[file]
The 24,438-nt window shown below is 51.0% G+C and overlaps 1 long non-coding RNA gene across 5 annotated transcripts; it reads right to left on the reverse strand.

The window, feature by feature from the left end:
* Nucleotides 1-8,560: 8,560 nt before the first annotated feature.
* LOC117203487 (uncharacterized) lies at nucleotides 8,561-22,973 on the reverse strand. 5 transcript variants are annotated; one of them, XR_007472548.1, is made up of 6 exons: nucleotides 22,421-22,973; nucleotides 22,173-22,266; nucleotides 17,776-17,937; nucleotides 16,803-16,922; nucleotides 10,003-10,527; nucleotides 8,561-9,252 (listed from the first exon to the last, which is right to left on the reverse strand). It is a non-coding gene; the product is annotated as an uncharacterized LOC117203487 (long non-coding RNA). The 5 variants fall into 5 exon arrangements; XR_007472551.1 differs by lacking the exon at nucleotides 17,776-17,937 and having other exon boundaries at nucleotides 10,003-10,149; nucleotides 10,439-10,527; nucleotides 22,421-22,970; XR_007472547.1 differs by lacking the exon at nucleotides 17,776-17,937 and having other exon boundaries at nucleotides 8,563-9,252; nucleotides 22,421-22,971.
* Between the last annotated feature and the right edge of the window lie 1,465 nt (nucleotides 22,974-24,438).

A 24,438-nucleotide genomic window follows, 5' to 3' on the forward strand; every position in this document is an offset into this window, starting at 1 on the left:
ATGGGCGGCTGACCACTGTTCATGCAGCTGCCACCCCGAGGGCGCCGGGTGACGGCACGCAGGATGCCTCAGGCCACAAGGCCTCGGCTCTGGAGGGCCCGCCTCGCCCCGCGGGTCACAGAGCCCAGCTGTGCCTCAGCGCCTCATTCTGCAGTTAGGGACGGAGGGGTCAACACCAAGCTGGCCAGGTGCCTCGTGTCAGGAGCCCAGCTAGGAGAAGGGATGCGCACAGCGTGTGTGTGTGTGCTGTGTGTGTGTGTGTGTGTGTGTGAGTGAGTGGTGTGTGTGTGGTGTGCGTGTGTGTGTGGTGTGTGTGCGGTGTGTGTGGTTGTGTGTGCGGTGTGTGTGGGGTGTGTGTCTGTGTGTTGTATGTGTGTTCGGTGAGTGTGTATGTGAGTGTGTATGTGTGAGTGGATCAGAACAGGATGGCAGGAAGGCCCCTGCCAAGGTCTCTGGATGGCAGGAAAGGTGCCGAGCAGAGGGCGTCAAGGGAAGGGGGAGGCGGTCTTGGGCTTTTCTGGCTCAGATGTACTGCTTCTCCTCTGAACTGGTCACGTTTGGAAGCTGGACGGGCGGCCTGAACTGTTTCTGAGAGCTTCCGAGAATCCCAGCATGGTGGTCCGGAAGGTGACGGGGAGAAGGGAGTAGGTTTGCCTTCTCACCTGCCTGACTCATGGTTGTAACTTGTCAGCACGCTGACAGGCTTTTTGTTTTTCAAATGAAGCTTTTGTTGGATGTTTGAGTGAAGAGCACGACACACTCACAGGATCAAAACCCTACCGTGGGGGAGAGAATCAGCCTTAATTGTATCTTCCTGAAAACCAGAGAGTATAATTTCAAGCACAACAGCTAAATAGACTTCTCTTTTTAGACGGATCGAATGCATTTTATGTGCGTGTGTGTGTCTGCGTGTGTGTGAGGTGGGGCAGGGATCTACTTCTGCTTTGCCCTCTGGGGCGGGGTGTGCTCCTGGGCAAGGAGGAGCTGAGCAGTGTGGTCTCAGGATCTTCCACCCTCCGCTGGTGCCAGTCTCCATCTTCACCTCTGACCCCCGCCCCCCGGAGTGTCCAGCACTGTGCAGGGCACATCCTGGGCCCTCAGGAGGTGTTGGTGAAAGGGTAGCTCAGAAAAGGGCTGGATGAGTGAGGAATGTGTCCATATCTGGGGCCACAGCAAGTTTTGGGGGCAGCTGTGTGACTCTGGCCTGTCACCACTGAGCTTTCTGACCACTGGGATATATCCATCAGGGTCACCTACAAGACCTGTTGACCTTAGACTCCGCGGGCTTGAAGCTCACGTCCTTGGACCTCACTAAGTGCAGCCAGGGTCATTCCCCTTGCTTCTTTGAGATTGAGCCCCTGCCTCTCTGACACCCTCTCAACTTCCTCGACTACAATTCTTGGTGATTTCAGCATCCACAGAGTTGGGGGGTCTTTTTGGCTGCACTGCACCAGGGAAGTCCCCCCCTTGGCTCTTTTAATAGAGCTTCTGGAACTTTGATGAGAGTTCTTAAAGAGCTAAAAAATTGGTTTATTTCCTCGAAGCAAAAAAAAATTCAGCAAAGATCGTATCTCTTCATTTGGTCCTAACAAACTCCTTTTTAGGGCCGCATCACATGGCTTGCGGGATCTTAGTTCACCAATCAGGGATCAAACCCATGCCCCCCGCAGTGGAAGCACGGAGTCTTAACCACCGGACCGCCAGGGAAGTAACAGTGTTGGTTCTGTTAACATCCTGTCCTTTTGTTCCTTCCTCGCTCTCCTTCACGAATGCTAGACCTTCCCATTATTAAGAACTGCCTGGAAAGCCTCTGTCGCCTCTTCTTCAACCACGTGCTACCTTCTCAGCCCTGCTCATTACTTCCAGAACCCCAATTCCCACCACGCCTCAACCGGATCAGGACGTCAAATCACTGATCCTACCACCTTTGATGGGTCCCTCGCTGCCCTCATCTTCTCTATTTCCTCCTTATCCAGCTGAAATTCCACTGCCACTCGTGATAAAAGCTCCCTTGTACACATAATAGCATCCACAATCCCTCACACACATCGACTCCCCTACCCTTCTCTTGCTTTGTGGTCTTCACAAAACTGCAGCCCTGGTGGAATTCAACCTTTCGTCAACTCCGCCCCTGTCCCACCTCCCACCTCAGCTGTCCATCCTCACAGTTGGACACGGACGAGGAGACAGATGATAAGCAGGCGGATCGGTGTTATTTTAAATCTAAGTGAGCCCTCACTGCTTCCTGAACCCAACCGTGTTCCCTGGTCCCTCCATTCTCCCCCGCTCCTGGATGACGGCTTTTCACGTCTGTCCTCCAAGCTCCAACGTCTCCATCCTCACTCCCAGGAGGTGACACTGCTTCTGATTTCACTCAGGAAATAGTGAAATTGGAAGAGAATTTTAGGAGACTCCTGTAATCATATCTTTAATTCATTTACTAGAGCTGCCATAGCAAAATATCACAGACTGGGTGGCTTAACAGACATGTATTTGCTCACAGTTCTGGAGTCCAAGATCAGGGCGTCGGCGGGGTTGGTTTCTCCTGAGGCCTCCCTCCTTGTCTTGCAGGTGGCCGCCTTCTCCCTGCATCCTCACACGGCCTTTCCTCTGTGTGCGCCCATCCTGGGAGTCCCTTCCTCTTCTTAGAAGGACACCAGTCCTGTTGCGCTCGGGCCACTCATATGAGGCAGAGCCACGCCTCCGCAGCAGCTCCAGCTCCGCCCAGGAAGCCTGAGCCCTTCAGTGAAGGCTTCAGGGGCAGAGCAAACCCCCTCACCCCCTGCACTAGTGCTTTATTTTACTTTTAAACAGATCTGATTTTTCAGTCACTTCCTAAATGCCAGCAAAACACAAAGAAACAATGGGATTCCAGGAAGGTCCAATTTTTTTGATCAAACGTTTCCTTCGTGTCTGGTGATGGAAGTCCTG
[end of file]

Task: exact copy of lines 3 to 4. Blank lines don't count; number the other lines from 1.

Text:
* Nucleotides 1-8,560: 8,560 nt before the first annotated feature.
* LOC117203487 (uncharacterized) lies at nucleotides 8,561-22,973 on the reverse strand. 5 transcript variants are annotated; one of them, XR_007472548.1, is made up of 6 exons: nucleotides 22,421-22,973; nucleotides 22,173-22,266; nucleotides 17,776-17,937; nucleotides 16,803-16,922; nucleotides 10,003-10,527; nucleotides 8,561-9,252 (listed from the first exon to the last, which is right to left on the reverse strand). It is a non-coding gene; the product is annotated as an uncharacterized LOC117203487 (long non-coding RNA). The 5 variants fall into 5 exon arrangements; XR_007472551.1 differs by lacking the exon at nucleotides 17,776-17,937 and having other exon boundaries at nucleotides 10,003-10,149; nucleotides 10,439-10,527; nucleotides 22,421-22,970; XR_007472547.1 differs by lacking the exon at nucleotides 17,776-17,937 and having other exon boundaries at nucleotides 8,563-9,252; nucleotides 22,421-22,971.